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Developing apple pest control strategies through an integrated agro-ecosystem approach

The aim of the project, coordinated by Aude Alaphilippe, is to design and assess the efficiency and sustainability of combinations of practice alternatives to chemicals for controlling pests in apples. The integrated approach of the project will take into account agro-ecosystem management, orchard design and practices, as well as economic restraints. Such global perspective along with the involvement of growers in the design process is important for further adoption of the redesigned systems, and also to benefit from experienced stakeholders.

Figure project API-TREE, Call C-IPM 2017. © INRA, Aude Alaphilippe
Updated on 05/10/2017
Published on 04/25/2017

Aude Alaphilippe, what's new in this project?
The novelty of this project is the integrated approach that takes into account agroecosystem management, orchard design and practices, as well as economic constraints. In API-Tree project we will design and assess the efficiency and sustainability of combinations of practices, which are alternative to chemicals to control apple pests. The whole apple pest complex will be considered, with a focus on aphids, for which chemical control solutions are missing due to regulatory pesticide withdrawal.

Why work on a European scale?

This European project involves scientists from eight different research institutions in France, Denmark, Belgium, Sweden and Spain. Thus, a range of geographic and climatic conditions is covered by this consortium, which comprises countries from Northern to Mediterranean Europe. This also permits to share various experiences and knowledge to propose innovative context-adapted solutions. API-tree will permit to design and assess new orchard systems in collaboration with end-users (mainly growers), who will participate in co-design activities and test some proposed strategies in their commercial orchards. Targeted practices will aim at building consistent and resilient systems that reduce both pest attacks and damage to attacked plants. All the partners have skills in ecology and agronomy and expertise in methods and practices that foster the defense of the apple tree against pest attacks and the control of apple pests by their natural enemies.

How to design a pest-suppressive agroecosystem ?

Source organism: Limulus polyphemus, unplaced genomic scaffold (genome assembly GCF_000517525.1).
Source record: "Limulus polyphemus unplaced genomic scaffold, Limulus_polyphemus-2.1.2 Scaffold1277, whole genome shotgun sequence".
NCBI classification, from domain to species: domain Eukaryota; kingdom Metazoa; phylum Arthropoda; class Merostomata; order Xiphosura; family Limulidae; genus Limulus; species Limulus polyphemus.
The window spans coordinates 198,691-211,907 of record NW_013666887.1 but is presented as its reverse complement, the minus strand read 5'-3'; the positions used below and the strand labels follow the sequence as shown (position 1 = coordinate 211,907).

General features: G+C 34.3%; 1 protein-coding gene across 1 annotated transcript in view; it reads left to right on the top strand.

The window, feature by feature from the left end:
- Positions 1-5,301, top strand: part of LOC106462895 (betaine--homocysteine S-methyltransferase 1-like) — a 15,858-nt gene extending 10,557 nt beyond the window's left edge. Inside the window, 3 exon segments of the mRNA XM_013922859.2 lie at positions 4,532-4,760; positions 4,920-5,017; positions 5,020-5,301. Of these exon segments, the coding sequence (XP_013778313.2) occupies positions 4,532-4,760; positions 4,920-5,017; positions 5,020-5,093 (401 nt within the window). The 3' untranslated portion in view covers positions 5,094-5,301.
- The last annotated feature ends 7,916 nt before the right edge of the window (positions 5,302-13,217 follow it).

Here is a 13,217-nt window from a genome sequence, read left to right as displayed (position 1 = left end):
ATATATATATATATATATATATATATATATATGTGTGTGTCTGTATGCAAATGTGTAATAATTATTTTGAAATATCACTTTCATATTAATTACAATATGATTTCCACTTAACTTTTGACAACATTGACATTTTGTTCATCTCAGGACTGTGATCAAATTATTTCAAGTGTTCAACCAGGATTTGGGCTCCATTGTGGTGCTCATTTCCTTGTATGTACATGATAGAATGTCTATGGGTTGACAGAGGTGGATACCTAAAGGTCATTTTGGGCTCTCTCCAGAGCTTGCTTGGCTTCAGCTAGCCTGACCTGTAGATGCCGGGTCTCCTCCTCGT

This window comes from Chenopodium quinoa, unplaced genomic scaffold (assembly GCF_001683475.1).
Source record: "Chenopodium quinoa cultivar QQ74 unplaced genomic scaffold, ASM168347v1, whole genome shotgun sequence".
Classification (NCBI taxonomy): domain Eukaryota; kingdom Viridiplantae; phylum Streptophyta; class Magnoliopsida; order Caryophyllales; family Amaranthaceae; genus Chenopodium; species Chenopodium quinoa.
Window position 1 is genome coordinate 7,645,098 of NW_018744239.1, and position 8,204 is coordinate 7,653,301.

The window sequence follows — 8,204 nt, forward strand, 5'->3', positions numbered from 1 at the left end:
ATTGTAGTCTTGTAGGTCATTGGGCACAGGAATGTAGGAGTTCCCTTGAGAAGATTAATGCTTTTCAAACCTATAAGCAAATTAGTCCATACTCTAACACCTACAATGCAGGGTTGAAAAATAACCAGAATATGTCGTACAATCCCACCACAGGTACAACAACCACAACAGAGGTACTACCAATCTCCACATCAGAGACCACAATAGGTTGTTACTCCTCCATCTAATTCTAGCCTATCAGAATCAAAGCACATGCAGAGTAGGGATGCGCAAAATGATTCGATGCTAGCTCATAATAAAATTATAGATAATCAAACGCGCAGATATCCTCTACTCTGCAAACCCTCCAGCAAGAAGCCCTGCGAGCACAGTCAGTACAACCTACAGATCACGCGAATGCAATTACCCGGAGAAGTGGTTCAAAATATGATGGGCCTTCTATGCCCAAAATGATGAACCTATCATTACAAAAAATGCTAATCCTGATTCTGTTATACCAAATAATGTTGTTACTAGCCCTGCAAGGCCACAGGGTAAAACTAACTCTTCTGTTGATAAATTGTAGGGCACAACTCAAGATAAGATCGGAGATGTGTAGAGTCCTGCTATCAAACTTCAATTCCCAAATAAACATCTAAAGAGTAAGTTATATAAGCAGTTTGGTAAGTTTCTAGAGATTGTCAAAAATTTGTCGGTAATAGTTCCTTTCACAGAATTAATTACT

By selecting practices related to the enhancement of plant diversity (additional cultivars, cover crops, introduction of companion plants…), to soil and tree management (cultural practices) and to the design of agroecological infrastructures (habitat management to provide pest natural enemies with food resources and shelters, push-pull plant assemblages etc.).
The sustainability of the designed strategies will be evaluated using the multicriteria assessment tool DEXiFruits to account for economic, environmental and social performances of the experimented orchards.
The outcomes of the project will be 1) Integrated Pest Management strategies which can be implemented in different contexts, with information on their efficacy, mode of action, feasibility and costs; 2) methods to design and evaluate innovative orchards and 3) knowledge sharing and dissemination, including interactions to discuss and implement approaches and orchard systems with advisors and growers.

Portrait Aude Alaphilippe, Inra Gotheron © Inra

Find out more

Coordinator: Aude Alaphilippe, Inra, France, aude.alaphilippe@inra.fr
Partners: INRA, France; University of Copenhagen, Denmark; GRAB, France; Université catholique de Louvain and CRA-W, Belgium; Swedish University of Agricultural Science, Sweden ; Institut de Recerca i Tecnologia Agroalimentaries and Servicio Regional de Investigación y Desarrollo Agroalimentario,Spain.
Project granted through the C-IPM call, with support from French Ministry of Agriculture and SMaCH Métaprogramme.
To know more: www.smach.inra.fr/en  C-IPM project (2017-2019) c-ipm.org